Alan Greenblatt is a GOVERNING correspondent.E-mail: email@example.com
Gavin Newsom has finally found a place to put the homeless. The San Francisco mayor wants his local bus system to offer free rides to all passengers.
Newsom has flirted with London's idea of congestion pricing -- charging people extra to drive in the most crowded parts of town. Presumably getting people out of their cars is a big motivation for offering free transit rides, but you would hardly know it from this San Francisco Chronicle story.
Instead, the story quotes Newsom at some length claiming that the loss of fare income would be offset by the elimination of the costs of maintaining fare boxes, having to count the money and maintaining a squad of fare-cheat investigators.
Muni fare collections are below the national average in terms of percentage of total revenue. Still, it's unlikely that this is a break-even deal. Newsom will have to make sure the anti-traffic angle gets played up more if he really wants this idea to fly.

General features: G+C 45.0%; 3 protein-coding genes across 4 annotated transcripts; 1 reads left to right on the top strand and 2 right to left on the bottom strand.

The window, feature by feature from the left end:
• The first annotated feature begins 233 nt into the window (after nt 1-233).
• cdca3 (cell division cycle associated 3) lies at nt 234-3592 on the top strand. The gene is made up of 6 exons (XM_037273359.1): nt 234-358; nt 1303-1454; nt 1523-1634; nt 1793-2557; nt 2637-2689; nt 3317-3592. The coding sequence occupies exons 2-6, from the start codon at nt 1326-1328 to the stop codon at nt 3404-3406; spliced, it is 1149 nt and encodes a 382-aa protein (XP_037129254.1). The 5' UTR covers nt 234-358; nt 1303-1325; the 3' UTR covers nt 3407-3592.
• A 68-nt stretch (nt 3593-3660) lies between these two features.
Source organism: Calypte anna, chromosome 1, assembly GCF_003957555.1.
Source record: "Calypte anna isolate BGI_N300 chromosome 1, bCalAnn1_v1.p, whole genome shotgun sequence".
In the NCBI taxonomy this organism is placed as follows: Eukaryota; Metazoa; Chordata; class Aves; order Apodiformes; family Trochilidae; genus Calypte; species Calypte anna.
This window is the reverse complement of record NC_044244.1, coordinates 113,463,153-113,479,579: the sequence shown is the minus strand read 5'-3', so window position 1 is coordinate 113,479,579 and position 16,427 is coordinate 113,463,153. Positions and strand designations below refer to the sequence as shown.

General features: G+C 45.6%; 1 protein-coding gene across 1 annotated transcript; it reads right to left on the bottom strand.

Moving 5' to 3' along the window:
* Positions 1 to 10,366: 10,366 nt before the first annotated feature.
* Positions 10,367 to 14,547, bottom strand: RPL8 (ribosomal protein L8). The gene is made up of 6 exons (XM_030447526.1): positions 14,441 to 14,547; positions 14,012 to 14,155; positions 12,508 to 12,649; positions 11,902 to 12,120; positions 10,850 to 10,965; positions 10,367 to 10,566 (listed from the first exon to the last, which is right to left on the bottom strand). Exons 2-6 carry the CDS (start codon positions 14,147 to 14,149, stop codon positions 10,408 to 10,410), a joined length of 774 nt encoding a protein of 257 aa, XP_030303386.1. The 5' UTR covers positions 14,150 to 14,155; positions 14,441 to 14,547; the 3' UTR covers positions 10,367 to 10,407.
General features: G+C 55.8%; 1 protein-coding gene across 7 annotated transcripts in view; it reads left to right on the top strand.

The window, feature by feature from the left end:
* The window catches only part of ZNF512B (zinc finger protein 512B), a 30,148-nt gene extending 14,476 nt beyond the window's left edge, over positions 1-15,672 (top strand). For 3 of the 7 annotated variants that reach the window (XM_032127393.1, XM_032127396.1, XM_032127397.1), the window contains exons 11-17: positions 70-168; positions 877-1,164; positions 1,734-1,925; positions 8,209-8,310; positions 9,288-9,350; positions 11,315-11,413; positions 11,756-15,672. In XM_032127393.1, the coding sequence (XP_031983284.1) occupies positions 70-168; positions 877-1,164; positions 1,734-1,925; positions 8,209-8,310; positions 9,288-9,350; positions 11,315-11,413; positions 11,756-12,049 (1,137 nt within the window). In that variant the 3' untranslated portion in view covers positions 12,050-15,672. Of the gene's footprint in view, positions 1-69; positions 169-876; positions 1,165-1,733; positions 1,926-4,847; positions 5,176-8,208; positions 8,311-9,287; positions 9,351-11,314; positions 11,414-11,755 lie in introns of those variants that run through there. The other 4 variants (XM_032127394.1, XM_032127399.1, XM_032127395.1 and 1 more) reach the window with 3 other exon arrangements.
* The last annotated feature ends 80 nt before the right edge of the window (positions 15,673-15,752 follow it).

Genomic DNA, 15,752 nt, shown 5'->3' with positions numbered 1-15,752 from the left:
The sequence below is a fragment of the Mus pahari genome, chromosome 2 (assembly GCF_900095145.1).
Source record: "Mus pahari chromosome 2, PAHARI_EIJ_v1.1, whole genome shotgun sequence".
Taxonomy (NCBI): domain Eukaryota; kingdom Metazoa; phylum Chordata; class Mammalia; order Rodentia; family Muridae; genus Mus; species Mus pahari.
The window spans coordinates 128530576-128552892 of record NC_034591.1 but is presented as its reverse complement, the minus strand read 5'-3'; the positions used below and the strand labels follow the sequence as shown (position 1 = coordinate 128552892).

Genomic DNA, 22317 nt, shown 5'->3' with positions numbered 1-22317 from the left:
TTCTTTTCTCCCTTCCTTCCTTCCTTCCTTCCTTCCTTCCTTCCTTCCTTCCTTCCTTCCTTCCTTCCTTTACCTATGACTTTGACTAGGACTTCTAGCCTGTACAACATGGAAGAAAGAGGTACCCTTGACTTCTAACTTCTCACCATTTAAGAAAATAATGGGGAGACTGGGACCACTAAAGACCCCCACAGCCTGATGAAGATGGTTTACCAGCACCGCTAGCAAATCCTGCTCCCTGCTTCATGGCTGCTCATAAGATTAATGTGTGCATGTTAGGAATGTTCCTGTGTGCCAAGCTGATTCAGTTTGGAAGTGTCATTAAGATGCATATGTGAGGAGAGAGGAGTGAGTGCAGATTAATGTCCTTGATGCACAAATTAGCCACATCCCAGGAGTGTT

Another issue is raised by the Chronicle's "person on the street" source, Margaret Cliver, a Mission District resident who commutes by bus. She worries about overcrowding, as already occurs on Bay Area transit systems during free ride "Spare the Air" days.
Cliver is clearly not a come one, come all sort.
"Gavin Newsom must have taken a leave of his senses to even consider this," she told the paper. "Muni is already overloaded with stinky crazies, loud-mouth-behaved louts and other zoological forms of low life. The day it becomes entirely free, it will become a dumpster on wheels, and I, along with the rest of those who currently attempt to use the system, will give up on it entirely."
Written and compiled by staff writers and editors, GOVERNING View is an on-the-ground, and sometimes behind-the-scenes, look at the topics we're covering in print and online. From notes on what's up in statehouses, county courthouses and city halls, to encounters with people, places and things, GOVERNING View is a window into the side of state and local government you don't always see.